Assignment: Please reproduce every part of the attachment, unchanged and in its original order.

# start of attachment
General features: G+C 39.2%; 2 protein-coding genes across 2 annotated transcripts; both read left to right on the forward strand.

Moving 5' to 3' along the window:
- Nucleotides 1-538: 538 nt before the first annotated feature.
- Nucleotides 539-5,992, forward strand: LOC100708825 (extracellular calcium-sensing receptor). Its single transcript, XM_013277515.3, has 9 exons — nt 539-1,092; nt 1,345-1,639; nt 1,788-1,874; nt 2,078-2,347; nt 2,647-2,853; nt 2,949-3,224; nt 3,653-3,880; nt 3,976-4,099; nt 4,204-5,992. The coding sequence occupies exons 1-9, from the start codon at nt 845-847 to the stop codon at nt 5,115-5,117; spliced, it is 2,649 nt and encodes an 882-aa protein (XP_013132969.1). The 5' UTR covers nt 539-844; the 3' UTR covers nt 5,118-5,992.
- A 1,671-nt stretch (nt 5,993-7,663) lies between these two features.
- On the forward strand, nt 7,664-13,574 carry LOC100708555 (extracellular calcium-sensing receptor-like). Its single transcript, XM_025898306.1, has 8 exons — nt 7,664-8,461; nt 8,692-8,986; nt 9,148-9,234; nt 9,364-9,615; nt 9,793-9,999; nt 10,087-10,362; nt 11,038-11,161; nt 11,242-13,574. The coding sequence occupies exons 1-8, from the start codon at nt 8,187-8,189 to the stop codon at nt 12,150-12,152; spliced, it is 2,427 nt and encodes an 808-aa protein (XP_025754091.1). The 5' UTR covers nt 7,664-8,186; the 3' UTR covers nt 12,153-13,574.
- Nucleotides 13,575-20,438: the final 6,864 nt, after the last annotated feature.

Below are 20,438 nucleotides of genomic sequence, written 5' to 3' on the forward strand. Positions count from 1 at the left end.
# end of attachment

General features: G+C 39.2%; 2 protein-coding genes across 2 annotated transcripts; both read left to right on the forward strand.

Moving 5' to 3' along the window:
- Nucleotides 1-538: 538 nt before the first annotated feature.
- Nucleotides 539-5,992, forward strand: LOC100708825 (extracellular calcium-sensing receptor). Its single transcript, XM_013277515.3, has 9 exons — nt 539-1,092; nt 1,345-1,639; nt 1,788-1,874; nt 2,078-2,347; nt 2,647-2,853; nt 2,949-3,224; nt 3,653-3,880; nt 3,976-4,099; nt 4,204-5,992. The coding sequence occupies exons 1-9, from the start codon at nt 845-847 to the stop codon at nt 5,115-5,117; spliced, it is 2,649 nt and encodes an 882-aa protein (XP_013132969.1). The 5' UTR covers nt 539-844; the 3' UTR covers nt 5,118-5,992.
- A 1,671-nt stretch (nt 5,993-7,663) lies between these two features.
- On the forward strand, nt 7,664-13,574 carry LOC100708555 (extracellular calcium-sensing receptor-like). Its single transcript, XM_025898306.1, has 8 exons — nt 7,664-8,461; nt 8,692-8,986; nt 9,148-9,234; nt 9,364-9,615; nt 9,793-9,999; nt 10,087-10,362; nt 11,038-11,161; nt 11,242-13,574. The coding sequence occupies exons 1-8, from the start codon at nt 8,187-8,189 to the stop codon at nt 12,150-12,152; spliced, it is 2,427 nt and encodes an 808-aa protein (XP_025754091.1). The 5' UTR covers nt 7,664-8,186; the 3' UTR covers nt 12,153-13,574.
- Nucleotides 13,575-20,438: the final 6,864 nt, after the last annotated feature.

Below are 20,438 nucleotides of genomic sequence, written 5' to 3' on the forward strand. Positions count from 1 at the left end.